Turkey wants to arrange Russia-West negotiations, says Turkish journalist

9 October 2022, 02:50 PM
President of Turkey Recep Tayyip Erdoğan (Photo:Sputnik/Alexander Demyanchuk/Pool via REUTERS)

President of Turkey Recep Tayyip Erdoğan (Photo:Sputnik/Alexander Demyanchuk/Pool via REUTERS)

Turkey wants to bring Russia and the Western countries, including the United States, France, Germany, and the United Kingdom, to the negotiating table, Özay Şendir, a columnist for the Turkish Milliyet newspaper, wrote on Oct. 7.

According to the journalist, having analyzed Russian dictator Vladimir Putin’s speeches since Russia’s large-scale invasion of Ukraine, Turkey has come to the conclusion that “Moscow wants a long-term deal with the West.”

He did not specify who was his source in the Turkish government.

At the same time, the question is whether “it’s possible to get into contact with Russia (to invite) for dialogue,” Şendir wrote.

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Şendir said not all Western capitals had yet received the relevant road map for the negotiations. However, it has already been submitted to the United States through “important and private channels,” and the first feedback from influential officials in Washington was “quite positive.”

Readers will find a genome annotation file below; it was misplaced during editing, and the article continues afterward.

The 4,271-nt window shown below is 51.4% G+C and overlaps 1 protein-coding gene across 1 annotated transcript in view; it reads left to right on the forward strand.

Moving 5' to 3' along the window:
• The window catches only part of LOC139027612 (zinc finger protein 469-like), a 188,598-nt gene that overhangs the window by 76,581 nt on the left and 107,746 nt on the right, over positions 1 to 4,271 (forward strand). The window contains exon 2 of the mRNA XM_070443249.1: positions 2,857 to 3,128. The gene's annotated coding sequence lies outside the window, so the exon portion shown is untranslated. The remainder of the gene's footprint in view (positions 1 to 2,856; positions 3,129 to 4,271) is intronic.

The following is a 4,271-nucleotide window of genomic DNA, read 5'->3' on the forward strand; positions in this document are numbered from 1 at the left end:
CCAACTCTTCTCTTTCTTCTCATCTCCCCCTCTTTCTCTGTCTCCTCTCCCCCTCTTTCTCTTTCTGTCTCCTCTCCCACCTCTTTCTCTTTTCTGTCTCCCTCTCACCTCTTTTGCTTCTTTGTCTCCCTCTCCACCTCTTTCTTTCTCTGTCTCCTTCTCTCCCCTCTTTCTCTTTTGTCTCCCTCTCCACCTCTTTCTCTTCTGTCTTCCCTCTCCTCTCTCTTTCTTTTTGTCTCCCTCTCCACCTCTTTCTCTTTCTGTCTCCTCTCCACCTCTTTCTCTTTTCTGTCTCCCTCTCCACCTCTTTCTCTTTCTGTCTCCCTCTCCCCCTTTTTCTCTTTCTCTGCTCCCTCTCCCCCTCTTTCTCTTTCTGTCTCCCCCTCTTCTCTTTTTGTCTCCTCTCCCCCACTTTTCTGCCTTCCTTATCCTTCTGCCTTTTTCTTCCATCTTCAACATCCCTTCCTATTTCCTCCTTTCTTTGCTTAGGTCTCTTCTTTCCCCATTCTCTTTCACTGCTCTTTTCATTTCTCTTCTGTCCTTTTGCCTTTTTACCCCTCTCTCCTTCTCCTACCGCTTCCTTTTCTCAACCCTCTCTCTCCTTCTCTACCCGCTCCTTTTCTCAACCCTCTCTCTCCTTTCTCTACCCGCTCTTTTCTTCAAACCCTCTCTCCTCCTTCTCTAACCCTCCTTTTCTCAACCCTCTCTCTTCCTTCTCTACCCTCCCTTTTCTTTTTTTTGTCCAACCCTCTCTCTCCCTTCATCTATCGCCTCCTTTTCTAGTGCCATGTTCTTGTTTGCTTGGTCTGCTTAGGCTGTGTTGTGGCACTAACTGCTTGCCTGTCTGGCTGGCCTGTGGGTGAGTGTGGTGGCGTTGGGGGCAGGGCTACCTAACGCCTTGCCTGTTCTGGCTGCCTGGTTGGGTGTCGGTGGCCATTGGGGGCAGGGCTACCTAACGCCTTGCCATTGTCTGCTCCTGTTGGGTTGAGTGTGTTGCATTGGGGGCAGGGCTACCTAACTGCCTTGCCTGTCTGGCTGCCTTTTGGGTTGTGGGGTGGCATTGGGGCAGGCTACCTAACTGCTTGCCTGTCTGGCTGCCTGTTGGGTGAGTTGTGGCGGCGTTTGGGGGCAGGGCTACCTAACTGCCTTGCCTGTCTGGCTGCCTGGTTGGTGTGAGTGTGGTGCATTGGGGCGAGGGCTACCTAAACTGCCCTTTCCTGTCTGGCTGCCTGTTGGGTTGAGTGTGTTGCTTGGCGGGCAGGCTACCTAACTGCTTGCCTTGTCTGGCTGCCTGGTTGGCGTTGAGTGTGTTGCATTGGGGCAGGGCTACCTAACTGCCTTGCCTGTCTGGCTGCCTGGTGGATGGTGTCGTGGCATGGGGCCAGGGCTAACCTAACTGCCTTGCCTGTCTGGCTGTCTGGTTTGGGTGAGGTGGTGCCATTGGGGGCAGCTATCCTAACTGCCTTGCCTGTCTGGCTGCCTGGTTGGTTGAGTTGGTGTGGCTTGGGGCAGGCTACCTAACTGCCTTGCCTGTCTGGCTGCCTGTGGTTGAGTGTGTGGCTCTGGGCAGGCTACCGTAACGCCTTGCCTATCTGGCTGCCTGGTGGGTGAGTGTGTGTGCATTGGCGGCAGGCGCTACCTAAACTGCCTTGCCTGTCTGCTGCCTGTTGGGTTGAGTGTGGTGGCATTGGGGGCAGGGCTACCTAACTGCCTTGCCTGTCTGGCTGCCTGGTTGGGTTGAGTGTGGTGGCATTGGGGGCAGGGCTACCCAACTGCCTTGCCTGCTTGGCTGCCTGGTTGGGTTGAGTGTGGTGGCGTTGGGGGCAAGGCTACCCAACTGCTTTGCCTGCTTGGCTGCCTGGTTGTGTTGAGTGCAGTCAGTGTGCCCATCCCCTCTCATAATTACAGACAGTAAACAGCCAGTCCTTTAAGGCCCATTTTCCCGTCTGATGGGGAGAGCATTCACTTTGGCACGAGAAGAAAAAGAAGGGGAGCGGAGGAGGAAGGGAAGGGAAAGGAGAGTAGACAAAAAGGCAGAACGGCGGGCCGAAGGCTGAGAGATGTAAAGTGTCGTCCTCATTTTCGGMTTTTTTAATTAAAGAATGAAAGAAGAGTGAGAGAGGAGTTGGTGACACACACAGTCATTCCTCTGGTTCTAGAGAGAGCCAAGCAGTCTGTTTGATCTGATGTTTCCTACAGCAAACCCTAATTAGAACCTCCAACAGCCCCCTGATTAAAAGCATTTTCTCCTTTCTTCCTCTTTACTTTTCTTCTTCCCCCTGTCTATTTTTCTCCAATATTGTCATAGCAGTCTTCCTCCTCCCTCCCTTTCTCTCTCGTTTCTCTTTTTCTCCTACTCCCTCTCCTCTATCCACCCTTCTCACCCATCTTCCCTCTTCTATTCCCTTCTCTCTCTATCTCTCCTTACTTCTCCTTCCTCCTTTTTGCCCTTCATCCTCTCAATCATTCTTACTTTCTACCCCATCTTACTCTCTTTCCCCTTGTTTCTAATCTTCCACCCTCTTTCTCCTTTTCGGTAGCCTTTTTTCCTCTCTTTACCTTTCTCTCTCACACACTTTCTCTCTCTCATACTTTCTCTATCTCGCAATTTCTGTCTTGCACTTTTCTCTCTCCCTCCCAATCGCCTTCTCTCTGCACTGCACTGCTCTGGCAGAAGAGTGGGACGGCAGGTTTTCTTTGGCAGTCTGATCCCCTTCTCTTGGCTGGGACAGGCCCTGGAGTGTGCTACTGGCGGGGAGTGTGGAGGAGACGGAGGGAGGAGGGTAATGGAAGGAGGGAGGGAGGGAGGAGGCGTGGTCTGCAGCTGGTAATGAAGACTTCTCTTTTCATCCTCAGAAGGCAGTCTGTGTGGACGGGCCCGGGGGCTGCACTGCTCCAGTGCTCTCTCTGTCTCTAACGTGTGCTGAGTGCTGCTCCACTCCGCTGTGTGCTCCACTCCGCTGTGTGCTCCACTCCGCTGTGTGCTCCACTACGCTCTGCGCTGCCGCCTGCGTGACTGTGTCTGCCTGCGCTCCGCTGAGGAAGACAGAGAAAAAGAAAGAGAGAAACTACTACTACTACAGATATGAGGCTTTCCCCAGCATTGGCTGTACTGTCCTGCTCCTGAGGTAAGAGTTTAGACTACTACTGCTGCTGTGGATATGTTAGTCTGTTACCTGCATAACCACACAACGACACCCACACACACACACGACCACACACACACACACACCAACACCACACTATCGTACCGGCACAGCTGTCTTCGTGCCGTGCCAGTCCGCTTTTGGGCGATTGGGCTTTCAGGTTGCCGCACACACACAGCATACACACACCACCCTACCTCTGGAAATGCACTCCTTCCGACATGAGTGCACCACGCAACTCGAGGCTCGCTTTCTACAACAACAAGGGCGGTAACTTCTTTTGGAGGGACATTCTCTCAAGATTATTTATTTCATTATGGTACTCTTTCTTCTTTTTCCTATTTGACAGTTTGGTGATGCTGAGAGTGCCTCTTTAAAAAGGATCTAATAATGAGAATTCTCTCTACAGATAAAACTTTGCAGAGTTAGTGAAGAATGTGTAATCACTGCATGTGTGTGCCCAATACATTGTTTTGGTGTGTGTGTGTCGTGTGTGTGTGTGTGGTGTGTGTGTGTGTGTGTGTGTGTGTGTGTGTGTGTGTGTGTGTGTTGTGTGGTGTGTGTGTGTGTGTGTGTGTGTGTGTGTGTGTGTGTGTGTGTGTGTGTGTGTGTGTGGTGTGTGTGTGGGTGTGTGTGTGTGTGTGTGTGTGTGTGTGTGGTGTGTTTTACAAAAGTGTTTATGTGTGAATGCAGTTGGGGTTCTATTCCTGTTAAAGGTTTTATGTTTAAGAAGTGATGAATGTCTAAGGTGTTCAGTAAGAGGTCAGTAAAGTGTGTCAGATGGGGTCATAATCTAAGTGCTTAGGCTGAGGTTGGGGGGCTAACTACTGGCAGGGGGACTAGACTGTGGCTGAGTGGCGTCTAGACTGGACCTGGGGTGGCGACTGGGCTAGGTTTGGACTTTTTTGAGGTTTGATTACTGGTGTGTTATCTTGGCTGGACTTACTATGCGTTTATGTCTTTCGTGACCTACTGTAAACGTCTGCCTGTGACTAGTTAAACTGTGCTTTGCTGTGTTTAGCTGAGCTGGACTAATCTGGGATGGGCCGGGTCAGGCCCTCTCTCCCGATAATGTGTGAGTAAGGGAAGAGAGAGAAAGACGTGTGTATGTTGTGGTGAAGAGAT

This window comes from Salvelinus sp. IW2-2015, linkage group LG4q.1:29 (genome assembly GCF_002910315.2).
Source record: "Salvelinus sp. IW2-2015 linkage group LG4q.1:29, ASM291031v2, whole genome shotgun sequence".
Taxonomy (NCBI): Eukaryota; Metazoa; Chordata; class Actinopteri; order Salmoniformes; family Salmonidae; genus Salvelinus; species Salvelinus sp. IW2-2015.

“Ankara also respects Ukraine’s will and speaks through open channels that the war must transform into peace without the use of tactical nuclear weapons,” the journalist said, without specifying whether Russia’s full-scale invasion of Ukraine would be on the agenda.

Ibrahim Kalin, a spokesperson for Turkish President Recep Tayyip Erdoğan, said on Oct. 8 that Russian dictator Vladimir Putin wants to have a new “grand bargain” between Russia and the West.

“It’s partly about Ukraine, no doubt,” Kalin said.

“But the larger issue is really a new deal between Russia and the Western world.”

Erdoğan had a phone talk with Putin on Oct. 7. Prior to that, on Oct. 6, the Turkish leader said that even the worst peace in Ukraine would be better than war.

Erdoğan said the deal allowing the export of Ukrainian grain from several Ukrainian Black Sea ports and latest prisoner swaps were examples of what could be achieved through mediation and negotiation.

Russian dictator Vladimir Putin on Sept. 30 signed “agreements” on annexing Russia-occupied Ukrainian territory with the proxy leaders from the sham republics the Kremlin set up in Donetsk and Luhansk oblasts, as well as with collaborators from Kherson and Zaporizhzhya oblasts.

After that, Ukrainian President Volodymyr Zelenskyy endorsed a recent decision made by the National Security and Defense Council (NSDC) to outlaw any talks with Russian dictator Vladimir Putin.

The President’s Office stressed that negotiations between Ukraine and Russia would be impossible while Russia is headed by Putin.

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